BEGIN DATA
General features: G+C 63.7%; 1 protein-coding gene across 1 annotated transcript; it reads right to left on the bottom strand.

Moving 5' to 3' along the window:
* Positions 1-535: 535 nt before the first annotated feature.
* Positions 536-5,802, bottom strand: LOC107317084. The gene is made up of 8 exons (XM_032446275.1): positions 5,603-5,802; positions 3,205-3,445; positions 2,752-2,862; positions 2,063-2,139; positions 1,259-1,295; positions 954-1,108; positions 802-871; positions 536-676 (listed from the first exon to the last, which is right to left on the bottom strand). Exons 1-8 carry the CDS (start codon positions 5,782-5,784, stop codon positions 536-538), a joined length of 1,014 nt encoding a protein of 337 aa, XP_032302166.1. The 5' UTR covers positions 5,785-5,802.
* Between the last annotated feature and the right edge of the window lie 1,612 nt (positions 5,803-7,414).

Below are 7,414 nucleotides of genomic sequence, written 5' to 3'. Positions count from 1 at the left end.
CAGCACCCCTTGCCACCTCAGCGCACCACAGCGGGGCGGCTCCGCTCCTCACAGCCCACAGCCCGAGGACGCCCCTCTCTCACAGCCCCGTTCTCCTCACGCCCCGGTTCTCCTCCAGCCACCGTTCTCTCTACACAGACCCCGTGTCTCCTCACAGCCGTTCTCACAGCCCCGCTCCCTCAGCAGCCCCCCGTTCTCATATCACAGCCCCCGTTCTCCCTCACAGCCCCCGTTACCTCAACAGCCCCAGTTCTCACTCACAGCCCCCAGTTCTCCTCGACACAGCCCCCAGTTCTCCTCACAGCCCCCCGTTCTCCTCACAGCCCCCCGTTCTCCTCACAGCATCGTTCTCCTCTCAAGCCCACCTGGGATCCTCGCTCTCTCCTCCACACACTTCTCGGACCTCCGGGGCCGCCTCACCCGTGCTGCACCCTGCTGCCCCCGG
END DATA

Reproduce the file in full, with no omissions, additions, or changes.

General features: G+C 63.7%; 1 protein-coding gene across 1 annotated transcript; it reads right to left on the bottom strand.

Moving 5' to 3' along the window:
* Positions 1-535: 535 nt before the first annotated feature.
* Positions 536-5,802, bottom strand: LOC107317084. The gene is made up of 8 exons (XM_032446275.1): positions 5,603-5,802; positions 3,205-3,445; positions 2,752-2,862; positions 2,063-2,139; positions 1,259-1,295; positions 954-1,108; positions 802-871; positions 536-676 (listed from the first exon to the last, which is right to left on the bottom strand). Exons 1-8 carry the CDS (start codon positions 5,782-5,784, stop codon positions 536-538), a joined length of 1,014 nt encoding a protein of 337 aa, XP_032302166.1. The 5' UTR covers positions 5,785-5,802.
* Between the last annotated feature and the right edge of the window lie 1,612 nt (positions 5,803-7,414).

Below are 7,414 nucleotides of genomic sequence, written 5' to 3'. Positions count from 1 at the left end.
CAGCACCCCTTGCCACCTCAGCGCACCACAGCGGGGCGGCTCCGCTCCTCACAGCCCACAGCCCGAGGACGCCCCTCTCTCACAGCCCCGTTCTCCTCACGCCCCGGTTCTCCTCCAGCCACCGTTCTCTCTACACAGACCCCGTGTCTCCTCACAGCCGTTCTCACAGCCCCGCTCCCTCAGCAGCCCCCCGTTCTCATATCACAGCCCCCGTTCTCCCTCACAGCCCCCGTTACCTCAACAGCCCCAGTTCTCACTCACAGCCCCCAGTTCTCCTCGACACAGCCCCCAGTTCTCCTCACAGCCCCCCGTTCTCCTCACAGCCCCCCGTTCTCCTCACAGCATCGTTCTCCTCTCAAGCCCACCTGGGATCCTCGCTCTCTCCTCCACACACTTCTCGGACCTCCGGGGCCGCCTCACCCGTGCTGCACCCTGCTGCCCCCGG